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Another Course to College

Updated Sep 25, 2017
612 Metropolitan Avenue - Hyde Park MA - 02136
Type of autonomy arrangement: pilot schools
Basic Profile

Opened In

2003

Grades

9 through 12

Environment

Urban

Type

District - Pilot
Autonomies
Select leaders
Determine learning program
Select colleagues
Determine professional development
Transfer or terminate colleagues
Determine whether to take, when to take, how much to count district/EMO/authorizer assessments
Determine tenure policy
Make formal arrangements with district/EMO/authorizer to allow multiple measures in determining school success (not only a mean proficiency score)
Evaluate colleagues
Set schedule
Set staff pattern
Determine teacher workday
Determine school budget
Set school-level policy
Determine compensation
Teacher Authority Is...
De Jure and De Facto
De jure authority is granted to the school governing board via the pilot agreement, which is in the form of a Memorandum of Understanding (MOU) between BPS and BTU. The MOU gives the board authority to make decisions in some areas. De facto, the governing board transfers this authority to the teachers, who collectively make decisions in areas indicated. In addition to the MOU, teachers collectively write an Elect to Work Agreement (EWA) for their site on an annual basis that outlines the working conditions at the school that are different from those outlined in the collective bargaining agreement between the district and union. For example, they can expand their own work hours, require participation in school events, and expand professional development requirements. This is a means to exercise more autonomy at the school level, at the will of the teachers. Teachers at the site vote on the terms they outline in the EWA, and anyone who does not agree to work under the conditions will enter the district’s hiring pool and default to the working conditions outlined in the existing collective bargaining agreement.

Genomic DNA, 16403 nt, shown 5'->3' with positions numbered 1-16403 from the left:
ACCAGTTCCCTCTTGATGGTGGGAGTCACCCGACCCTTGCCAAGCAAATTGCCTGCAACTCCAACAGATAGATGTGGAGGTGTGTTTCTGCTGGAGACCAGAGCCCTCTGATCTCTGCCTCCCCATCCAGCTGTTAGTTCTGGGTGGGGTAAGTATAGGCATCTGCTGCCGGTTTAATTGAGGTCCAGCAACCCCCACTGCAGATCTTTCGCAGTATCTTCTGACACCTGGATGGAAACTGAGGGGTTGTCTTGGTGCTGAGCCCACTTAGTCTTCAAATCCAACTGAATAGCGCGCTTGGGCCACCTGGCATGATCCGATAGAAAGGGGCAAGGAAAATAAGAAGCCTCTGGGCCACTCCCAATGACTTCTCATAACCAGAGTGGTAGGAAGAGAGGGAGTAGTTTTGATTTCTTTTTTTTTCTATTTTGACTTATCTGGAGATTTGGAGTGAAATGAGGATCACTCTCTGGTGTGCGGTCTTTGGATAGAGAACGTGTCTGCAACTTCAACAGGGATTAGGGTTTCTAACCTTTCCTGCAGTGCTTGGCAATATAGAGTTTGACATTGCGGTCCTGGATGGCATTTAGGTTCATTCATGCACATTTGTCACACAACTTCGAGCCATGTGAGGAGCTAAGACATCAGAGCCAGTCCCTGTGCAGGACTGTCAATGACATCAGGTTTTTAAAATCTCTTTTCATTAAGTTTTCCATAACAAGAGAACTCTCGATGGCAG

About the Learning Program

The curriculum in all academic courses is rigorous, and designed to prepare students for four-year colleges. Classes are heterogeneously grouped and the academic expectations are the same for all students. Students have the option of taking any course as an Honors course by meeting additional requirements that include additional work and/or taking additional exams or writing additional papers.

ACC teachers use a variety of instructional approaches that enable students to be independent thinkers and cooperative learners. Strategies include a constructivist approach to learning and a focus on seminar-style discussions that enable analysis and analytical writing. In the constructivist approach, students create and shape their own understanding of the work at hand, while being challenged by their teachers and fellow students for sound argument, depth of analysis, and thoughtful evaluation.

Through a variety of instructional methods and assessments, students make meaningful connections between their personal experience, background knowledge, nightly reading, and class work. Teachers design curriculum that aim for a balance of breadth and depth in subject matter. The teaching staff works to enrich students with an expanse of cultural literacy, and gives them the power to focus their research, analytical and evaluative skills for depth of understanding.

To further engage students, teacher created curriculum is encouraged and valued. An engaged teacher leads to engaged students. Giving teachers the freedom to craft their own curriculum, guided by the high expectations of the school’s college preparatory mission, helps to create energy in the classroom, job satisfaction among teachers, and achievement in our students.